Since the horrors of October 7th, many of us have been grappling with how to process the tragic events that continue to unfold in Israel and Gaza while retaining our humanity and not falling into despair. In this discussion series we will explore the brain science around individual trauma and intergenerational trauma, and whether meditative practices and Jewish texts might hold some answers; a conversation with Israeli and Palestinian grassroots activists working towards shared peace and security; and a dialogue with other faith communities around Delaware County to hear their perspectives and share what we’ve learned.
In this program, we will examine brain science and current research around individuals and inter-generational trauma: How does past trauma affect out ability to process events, to seek and offer support, and to communicate?
Brain science offers key insights about why some of us may, during tumultuous times, face a variety of challenges. We will explore potential strategies for improving our sense of well-being, out ability to engage meaningfully with others, and to cope with disagreement and hostility.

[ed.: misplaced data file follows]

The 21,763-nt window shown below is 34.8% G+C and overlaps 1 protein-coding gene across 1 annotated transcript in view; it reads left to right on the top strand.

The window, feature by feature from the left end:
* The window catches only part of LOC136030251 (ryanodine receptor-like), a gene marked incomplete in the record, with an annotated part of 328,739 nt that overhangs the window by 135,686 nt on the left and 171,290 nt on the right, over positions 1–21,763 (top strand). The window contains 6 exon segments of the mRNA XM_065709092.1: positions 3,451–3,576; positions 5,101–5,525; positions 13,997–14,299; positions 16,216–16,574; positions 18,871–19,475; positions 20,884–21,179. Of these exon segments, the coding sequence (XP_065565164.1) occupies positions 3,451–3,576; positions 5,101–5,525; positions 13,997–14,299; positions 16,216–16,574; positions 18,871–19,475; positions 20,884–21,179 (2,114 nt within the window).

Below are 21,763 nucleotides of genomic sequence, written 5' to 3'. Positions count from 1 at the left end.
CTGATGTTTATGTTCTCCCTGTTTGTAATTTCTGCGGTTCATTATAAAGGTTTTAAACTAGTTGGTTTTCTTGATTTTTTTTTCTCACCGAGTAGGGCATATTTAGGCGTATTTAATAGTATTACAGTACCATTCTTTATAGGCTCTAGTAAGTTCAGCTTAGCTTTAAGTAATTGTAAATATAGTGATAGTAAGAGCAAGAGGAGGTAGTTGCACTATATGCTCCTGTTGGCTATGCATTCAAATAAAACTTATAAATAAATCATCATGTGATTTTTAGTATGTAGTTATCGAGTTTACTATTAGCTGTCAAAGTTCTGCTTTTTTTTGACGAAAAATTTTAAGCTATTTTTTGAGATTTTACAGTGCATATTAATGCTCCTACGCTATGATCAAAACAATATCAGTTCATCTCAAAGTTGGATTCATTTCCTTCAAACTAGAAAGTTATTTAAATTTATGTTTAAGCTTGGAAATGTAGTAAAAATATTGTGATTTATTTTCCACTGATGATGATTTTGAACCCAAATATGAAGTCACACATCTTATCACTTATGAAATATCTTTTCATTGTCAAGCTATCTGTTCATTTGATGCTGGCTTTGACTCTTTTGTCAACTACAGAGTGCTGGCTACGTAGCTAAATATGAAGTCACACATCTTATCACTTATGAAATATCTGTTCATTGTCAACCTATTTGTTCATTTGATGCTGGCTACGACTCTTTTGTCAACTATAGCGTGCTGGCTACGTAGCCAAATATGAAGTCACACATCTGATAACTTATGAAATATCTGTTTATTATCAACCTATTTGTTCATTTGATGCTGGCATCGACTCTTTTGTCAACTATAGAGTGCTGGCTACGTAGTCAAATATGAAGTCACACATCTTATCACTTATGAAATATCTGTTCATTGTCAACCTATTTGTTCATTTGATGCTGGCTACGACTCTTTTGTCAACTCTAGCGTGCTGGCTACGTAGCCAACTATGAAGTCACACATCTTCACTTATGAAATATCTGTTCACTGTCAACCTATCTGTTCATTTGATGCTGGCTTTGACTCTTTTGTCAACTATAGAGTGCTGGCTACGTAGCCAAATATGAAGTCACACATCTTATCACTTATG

Need childcare? Please REGISTER FOR BABYSITTING HERE!
About the Speaker:
Dr. Alisa Gutman, MD, Ph. D, the Founder and Medical Director of the Philadelphia Human Rights Clinic, an organization that works in collaboration with Physicians for Human Rights to provide pro bono psychiatric and physical evaluations for asylum seekers in support of their claims for immigration court. Dr. Gutman treats patients in the outpatient Behavioral Health clinic at Crescenz VA Medical Center in Philadelphia where she also serves as Outpatient Division Director. Additionally, she teaches residents and medical students as a Clinical Associate Professor in the Dept. of Psychiatry at Penn and lectures nationally about refugee trauma and forensic evaluation of asylum seekers.
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